It wasn't a commercial success like Gunsmoke, but it did attract a core of loyal, affectionate fans -- loyal and affectionate enough to keep it in syndication for 40 years. You can tune into Star Trek or one of its spin-offs any day. Gunsmoke not so much. So it's hardly a surprise that the fans who have kept the franchise alive for so long might also enjoy Star Trek role-play, as indeed they do. There's plenty on line, although much of it is done via email.
Second Life brings far more to it by providing animated RP. At the Galaxy sim there are several USS Enterprise sets; role players wear authentic-looking uniforms, and there are even sound effects from the TV series.
The sets and uniforms are based on The Next Generation. Scenarios are original and loosely scripted, but they remain loyal to the overall history and culture established in the numerous TV series. That is, you would not find an RP where it's assumed that the Vulcans are the Federation's fiercest enemies, or where Kingons do not, in a sense, serve as anti-Vulcans.
So Trek RP is not as free-form as some others. Missions are plausible within the context of the series. Participants try to behave as TV fans would expect a person in their role to behave. That is, if you're playing a Starfleet science officer, you try to sound like one, taking care to use the same Treknobabble that has entertained generations of fans.
I had an opportunity recently to observe a couple of Trek RPs at Galaxy. First, I was amazed by the set: it really looked like the TNG Enterprise bridge. The uniforms were fabulous, and the players really spoke the way one would expect them to. It wasn't a matter so much of imitating a character from the series, but rather of conforming to the role in general, and adding one's own personal touches.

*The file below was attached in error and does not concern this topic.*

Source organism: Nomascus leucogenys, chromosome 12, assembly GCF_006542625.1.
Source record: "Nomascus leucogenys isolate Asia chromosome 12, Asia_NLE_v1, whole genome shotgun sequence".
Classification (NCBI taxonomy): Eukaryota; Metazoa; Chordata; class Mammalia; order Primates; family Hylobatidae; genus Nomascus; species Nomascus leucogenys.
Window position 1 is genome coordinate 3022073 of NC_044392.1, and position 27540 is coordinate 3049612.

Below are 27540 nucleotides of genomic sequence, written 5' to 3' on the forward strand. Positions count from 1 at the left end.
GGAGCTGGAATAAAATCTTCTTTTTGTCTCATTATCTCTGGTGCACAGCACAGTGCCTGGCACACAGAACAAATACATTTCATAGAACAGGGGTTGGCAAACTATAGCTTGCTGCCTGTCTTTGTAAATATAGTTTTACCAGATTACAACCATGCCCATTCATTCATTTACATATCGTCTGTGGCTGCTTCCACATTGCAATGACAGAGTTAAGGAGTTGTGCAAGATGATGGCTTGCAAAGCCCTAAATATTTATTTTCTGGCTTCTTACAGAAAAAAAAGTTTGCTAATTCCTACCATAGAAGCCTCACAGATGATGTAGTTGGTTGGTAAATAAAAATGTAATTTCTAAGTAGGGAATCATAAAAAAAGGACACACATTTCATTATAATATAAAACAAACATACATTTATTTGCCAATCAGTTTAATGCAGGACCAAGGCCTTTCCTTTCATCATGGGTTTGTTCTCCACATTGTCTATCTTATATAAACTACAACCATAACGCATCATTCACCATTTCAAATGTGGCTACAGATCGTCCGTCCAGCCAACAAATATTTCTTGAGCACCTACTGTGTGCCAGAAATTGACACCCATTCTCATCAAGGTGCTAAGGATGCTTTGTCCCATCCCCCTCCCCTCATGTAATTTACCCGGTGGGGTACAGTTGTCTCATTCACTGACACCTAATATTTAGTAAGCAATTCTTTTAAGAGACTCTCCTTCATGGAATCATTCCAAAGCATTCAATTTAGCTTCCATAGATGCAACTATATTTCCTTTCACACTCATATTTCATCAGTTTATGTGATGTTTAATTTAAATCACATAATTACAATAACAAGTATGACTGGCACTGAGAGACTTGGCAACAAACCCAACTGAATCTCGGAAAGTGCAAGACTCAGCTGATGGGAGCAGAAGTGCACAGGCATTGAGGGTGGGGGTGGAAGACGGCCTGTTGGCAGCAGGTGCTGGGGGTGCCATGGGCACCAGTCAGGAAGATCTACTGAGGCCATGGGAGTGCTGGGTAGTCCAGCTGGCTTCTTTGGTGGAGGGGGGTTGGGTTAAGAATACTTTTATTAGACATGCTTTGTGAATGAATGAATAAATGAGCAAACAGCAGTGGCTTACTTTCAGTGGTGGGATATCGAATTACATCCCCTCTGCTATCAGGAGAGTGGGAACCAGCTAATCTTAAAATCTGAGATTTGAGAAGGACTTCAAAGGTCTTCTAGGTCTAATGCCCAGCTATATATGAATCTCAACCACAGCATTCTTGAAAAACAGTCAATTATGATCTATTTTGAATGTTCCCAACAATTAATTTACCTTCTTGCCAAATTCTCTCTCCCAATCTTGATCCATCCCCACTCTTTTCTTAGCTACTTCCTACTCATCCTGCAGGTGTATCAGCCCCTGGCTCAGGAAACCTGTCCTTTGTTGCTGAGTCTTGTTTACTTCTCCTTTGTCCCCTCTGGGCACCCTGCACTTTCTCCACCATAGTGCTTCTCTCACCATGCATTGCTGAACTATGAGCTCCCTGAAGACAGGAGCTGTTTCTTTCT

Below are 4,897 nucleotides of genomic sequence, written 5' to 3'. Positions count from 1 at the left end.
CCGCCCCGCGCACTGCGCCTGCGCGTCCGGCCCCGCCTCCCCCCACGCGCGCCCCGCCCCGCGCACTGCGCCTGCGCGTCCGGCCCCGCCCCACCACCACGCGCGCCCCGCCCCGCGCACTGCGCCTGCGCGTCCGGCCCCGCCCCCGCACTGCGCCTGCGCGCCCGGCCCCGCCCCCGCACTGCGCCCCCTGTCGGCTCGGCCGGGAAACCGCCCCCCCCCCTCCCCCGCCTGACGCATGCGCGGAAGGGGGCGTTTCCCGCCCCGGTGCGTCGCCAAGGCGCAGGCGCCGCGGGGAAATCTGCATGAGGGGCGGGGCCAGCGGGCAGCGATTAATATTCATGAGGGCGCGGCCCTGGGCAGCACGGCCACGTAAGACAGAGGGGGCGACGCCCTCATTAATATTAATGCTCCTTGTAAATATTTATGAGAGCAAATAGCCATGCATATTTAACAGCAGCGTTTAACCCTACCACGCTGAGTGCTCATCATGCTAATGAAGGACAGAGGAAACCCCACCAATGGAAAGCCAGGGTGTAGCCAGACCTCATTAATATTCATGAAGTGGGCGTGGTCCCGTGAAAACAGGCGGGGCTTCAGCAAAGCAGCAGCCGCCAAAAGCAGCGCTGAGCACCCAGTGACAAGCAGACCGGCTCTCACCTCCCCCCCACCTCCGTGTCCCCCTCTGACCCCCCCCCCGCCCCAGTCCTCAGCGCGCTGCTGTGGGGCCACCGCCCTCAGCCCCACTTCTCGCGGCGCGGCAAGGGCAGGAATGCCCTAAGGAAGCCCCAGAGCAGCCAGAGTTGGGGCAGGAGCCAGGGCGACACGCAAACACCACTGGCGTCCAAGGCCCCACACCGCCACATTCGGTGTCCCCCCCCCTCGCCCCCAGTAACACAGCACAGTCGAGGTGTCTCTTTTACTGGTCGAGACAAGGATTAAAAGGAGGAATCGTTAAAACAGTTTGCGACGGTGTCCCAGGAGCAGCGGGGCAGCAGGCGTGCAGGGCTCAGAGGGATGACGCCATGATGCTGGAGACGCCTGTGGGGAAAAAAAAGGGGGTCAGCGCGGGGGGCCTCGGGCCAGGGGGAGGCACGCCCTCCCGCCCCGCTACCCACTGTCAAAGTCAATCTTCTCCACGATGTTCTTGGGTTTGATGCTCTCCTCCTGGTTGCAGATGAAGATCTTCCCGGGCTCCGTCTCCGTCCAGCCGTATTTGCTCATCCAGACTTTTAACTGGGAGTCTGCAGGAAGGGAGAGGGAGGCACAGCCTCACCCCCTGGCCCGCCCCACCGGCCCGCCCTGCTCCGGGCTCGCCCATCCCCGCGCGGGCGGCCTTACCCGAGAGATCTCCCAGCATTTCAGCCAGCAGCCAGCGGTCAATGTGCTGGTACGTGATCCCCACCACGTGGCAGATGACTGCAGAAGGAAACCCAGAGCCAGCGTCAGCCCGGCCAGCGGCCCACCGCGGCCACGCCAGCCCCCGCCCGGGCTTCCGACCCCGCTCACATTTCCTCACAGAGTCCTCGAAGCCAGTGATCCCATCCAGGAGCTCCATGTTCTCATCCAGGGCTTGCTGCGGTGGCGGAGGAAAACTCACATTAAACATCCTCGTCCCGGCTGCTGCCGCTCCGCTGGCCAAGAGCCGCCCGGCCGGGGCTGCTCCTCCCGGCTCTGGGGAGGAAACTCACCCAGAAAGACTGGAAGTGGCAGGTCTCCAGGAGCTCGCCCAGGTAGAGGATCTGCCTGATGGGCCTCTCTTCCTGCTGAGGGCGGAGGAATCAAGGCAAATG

I participated in real-life RP once in my life, during a summer at uni when I was living on campus doing research, and I can say I've never had a desire to experience it again. There weren't many students about and there was little to do for entertainment, so I got Shanghaied into a D&D thing with about six others. It went on for several weeks, and I rather dreaded each meeting, but I had agreed to see it through, so I was stuck. The people I was playing with were all very pleasant, but the whole thing was so silly and tedious. I found it a little embarrassing, to be honest.
So naturally, when I began investigating RP in Second Life, I was prepared to hate it. Much to my surprise, I've really enjoyed it. The Star Trek one was the first that I observed, and I couldn't get enough. Time flew, and I just couldn't believe how quickly it was over. It was almost like watching an original episode.
Admittedly, it was a bit static: people don't move their avatars nearly as much as actors on the series would do, and there's no camera that cuts from set to set, and you do read rather than listen; but considering that it's being done in an animated chat room, you would be impressed by how absorbing it can be.
And just plain fun, too. One thing my friend Tateru pointed out about role-players - and I noticed this myself, even during my unfortunate introduction to D&D - is that they tend to be knowledgeable, bright, affable people. So it's really easy to make new acquaintances if you do a little RP in Second Life. Even if you find that the play itself isn't for you, you might come away with a few new friends.